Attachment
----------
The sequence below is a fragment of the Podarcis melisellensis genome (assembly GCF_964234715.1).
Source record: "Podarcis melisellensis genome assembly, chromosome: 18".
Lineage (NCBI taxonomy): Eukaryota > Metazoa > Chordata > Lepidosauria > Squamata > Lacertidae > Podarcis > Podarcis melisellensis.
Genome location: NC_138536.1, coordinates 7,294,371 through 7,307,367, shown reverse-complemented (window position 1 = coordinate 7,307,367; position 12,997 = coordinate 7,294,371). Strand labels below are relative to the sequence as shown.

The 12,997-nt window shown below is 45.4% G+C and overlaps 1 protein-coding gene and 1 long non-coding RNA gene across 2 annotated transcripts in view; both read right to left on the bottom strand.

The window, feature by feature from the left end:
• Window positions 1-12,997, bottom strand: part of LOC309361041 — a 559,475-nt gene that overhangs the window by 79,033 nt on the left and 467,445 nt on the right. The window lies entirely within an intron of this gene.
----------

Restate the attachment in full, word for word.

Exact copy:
The sequence below is a fragment of the Podarcis melisellensis genome (assembly GCF_964234715.1).
Source record: "Podarcis melisellensis genome assembly, chromosome: 18".
Lineage (NCBI taxonomy): Eukaryota > Metazoa > Chordata > Lepidosauria > Squamata > Lacertidae > Podarcis > Podarcis melisellensis.
Genome location: NC_138536.1, coordinates 7,294,371 through 7,307,367, shown reverse-complemented (window position 1 = coordinate 7,307,367; position 12,997 = coordinate 7,294,371). Strand labels below are relative to the sequence as shown.

The 12,997-nt window shown below is 45.4% G+C and overlaps 1 protein-coding gene and 1 long non-coding RNA gene across 2 annotated transcripts in view; both read right to left on the bottom strand.

The window, feature by feature from the left end:
• Window positions 1-12,997, bottom strand: part of LOC309361041 — a 559,475-nt gene that overhangs the window by 79,033 nt on the left and 467,445 nt on the right. The window lies entirely within an intron of this gene.